CROW: And could they not take a moment to explain to Clark he should ask someone before transmogrifying her?

TOM: Isn’t this basic, common courtesy?

JOEL: Guys, it’s just an old comic book…you shouldn’t try to read too much into it.

[ MOVIE SIGN. General alarm. ]

JOEL: We gotta run, guys!

CROW: Oh, and don’t get us *started* on the comic where Lois gets turned into a witch!

TOM: Crow, come on!

[ 6.. 5.. 4.. 3.. 2.. 1.. ]

[ ALL enter theater ]

TOM: And then right here in the back of the book, Batman and Superman play this duel of mind-warping games in pursuit of some mad birthday prank!

CROW: Not to mention the mermaid!

JOEL: I wouldn’t.

> Whacked-out Querl Dox,

JOEL: [ Singing ] Querl Dox…a little dox’ll do ya!

> who builds the machines
> that go berserk."

CROW: Just ’cause they accidentally blew up seventeen planets you think I’m the problem.

> He pointed the electronic spanner at Jo
> viciously.

TOM: Heh…you know what he’s *really* saying…

CROW: No, actually, I don’t.

TOM: [ After a pause ] Me neither.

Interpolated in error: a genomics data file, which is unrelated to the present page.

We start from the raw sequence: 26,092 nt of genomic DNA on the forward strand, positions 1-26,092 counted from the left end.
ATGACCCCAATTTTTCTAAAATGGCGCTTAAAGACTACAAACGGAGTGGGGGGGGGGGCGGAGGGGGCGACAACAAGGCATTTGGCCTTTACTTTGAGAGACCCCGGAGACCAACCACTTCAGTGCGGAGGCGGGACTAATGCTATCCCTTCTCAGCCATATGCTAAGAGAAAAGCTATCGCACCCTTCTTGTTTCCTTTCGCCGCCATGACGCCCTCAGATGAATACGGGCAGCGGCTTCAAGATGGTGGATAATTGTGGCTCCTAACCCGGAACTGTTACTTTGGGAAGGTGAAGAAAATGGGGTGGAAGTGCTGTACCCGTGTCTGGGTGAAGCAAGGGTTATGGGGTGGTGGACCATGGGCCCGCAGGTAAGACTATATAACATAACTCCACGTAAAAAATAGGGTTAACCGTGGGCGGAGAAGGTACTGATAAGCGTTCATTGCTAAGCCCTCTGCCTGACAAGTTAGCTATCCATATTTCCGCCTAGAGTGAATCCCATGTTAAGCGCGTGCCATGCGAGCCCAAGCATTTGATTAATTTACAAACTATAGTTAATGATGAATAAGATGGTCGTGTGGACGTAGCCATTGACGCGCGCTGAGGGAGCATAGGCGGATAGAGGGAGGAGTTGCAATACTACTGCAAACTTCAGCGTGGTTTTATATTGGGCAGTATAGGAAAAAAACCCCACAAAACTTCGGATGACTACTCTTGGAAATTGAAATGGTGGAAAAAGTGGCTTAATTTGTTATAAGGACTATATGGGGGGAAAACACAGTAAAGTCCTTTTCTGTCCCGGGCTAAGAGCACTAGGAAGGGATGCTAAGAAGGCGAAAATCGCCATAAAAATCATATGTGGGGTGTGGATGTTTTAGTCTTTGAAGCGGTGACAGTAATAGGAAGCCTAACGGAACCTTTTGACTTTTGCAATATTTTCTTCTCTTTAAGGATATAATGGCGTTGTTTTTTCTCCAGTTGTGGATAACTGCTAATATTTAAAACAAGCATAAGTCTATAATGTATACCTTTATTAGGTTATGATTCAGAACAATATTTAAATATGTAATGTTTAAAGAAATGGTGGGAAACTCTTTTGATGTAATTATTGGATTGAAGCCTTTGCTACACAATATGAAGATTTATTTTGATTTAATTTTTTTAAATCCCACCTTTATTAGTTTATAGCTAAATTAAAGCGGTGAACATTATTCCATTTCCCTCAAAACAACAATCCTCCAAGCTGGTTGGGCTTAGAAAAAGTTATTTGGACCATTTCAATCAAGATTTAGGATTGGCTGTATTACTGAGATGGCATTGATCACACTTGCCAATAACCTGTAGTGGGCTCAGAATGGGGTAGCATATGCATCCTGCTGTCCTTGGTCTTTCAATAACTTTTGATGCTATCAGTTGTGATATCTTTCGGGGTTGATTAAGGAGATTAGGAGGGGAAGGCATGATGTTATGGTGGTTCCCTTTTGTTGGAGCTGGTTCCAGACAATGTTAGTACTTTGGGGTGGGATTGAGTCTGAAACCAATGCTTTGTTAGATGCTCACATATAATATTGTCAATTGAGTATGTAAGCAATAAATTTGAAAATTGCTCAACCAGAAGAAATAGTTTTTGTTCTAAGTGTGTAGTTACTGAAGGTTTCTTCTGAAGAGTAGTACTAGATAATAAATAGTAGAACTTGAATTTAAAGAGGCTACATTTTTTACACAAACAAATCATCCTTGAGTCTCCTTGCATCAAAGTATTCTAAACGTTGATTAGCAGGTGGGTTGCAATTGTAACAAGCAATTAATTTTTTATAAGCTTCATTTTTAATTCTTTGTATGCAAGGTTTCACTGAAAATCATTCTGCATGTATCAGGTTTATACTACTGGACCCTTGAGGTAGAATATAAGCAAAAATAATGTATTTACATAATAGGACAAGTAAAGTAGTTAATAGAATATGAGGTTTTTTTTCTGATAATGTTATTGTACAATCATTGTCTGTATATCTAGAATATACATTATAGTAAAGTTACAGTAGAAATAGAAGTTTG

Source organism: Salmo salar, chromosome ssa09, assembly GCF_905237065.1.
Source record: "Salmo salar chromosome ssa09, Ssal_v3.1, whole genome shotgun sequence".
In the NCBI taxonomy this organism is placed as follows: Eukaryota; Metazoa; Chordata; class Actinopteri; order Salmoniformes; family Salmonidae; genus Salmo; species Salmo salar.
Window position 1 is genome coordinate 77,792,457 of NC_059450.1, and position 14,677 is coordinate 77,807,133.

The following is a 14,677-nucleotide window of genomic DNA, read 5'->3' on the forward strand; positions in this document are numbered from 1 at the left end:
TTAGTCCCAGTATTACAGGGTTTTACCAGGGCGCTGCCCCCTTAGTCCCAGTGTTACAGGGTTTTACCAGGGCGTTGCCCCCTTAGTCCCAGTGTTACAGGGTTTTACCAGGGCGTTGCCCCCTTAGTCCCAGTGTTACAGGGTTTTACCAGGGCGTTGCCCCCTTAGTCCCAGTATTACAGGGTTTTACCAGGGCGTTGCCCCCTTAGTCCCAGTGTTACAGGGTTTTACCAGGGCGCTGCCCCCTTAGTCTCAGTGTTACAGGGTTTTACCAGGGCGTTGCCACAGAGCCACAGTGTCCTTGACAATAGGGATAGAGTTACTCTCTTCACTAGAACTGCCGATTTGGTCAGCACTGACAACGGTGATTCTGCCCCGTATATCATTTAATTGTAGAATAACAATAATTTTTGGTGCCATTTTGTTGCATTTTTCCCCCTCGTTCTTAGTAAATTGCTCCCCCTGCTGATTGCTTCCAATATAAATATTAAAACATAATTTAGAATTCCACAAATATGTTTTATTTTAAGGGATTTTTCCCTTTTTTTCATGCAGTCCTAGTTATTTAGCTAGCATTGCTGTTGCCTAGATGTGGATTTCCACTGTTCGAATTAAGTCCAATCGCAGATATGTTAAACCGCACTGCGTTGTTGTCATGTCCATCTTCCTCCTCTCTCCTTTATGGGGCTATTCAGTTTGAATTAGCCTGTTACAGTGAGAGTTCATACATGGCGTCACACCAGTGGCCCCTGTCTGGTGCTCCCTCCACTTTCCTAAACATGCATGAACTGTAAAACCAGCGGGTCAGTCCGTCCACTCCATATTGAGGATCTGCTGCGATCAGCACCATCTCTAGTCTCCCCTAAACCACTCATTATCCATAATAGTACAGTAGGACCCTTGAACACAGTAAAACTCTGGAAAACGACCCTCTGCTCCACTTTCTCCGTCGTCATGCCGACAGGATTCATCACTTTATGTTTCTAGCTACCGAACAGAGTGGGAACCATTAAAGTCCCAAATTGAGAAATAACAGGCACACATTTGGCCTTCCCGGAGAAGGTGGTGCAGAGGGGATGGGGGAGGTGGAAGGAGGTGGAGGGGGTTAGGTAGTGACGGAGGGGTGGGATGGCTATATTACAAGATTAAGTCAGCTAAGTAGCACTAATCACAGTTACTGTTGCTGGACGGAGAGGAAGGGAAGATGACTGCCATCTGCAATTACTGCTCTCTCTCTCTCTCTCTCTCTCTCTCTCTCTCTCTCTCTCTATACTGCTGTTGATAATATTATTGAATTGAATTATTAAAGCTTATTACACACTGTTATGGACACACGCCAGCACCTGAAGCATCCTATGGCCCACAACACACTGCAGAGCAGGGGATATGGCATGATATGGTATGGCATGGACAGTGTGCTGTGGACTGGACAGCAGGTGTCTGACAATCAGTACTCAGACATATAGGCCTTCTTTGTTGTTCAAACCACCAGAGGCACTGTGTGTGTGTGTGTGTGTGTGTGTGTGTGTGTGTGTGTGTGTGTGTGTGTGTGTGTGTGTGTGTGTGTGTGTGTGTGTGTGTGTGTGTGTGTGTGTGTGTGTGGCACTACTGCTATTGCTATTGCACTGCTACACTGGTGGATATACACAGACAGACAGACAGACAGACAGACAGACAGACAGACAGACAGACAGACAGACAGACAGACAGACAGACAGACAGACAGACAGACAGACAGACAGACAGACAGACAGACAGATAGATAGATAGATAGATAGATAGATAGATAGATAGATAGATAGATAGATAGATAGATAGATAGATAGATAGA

> "Supergirl died to save the universe from the
> Anti-Monitor.

CROW: Isn’t that always the way?

> She was always risking her life to save
> others.

TOM: And vice-versa.

> That devotion…that selflessness shouldn’t be
> allowed to perish from the universe before its time! She was
> only in her twenties…

JOEL: Oh, but that’s actually in dog-twenties.

> who knows how long she could have
> lived, fighting all the time to save others."

TOM: Uhm…I’ll say eight. No, ten. Definitely ten.

> He dropped his head and arm abruptly. "Not like me. I
> try to good, and what happens?

CROW: Maybe if he tried to great instead, things would average out?

> People die. I build the
> Earth’s most powerful AI, and it rampages through Metropolis.

JOEL: That’s Metropolis’s fault, though, for not enacting those no-rampaging-AI ordinances a few years back.

> Pulsar Stargrave uses my genius, and I channel all the
> universe’s evil into Omega."

TOM: I set the VCR to tape "Pokemon" and it melts Spain.

> A broad arm gesture took in the
> Exchanger, the two flat bed with the powerful apparatus
> connecting them.

CROW: So this exchanger is pretty much your generic Two-Victim Bad Guy Machine.

> "Once this is working again, I’ll be able to
> transfer my life energy into Kara and bring her back to life.

JOEL: Even though everything else I’ve ever tried has screwed up in horrible, terrifying ways.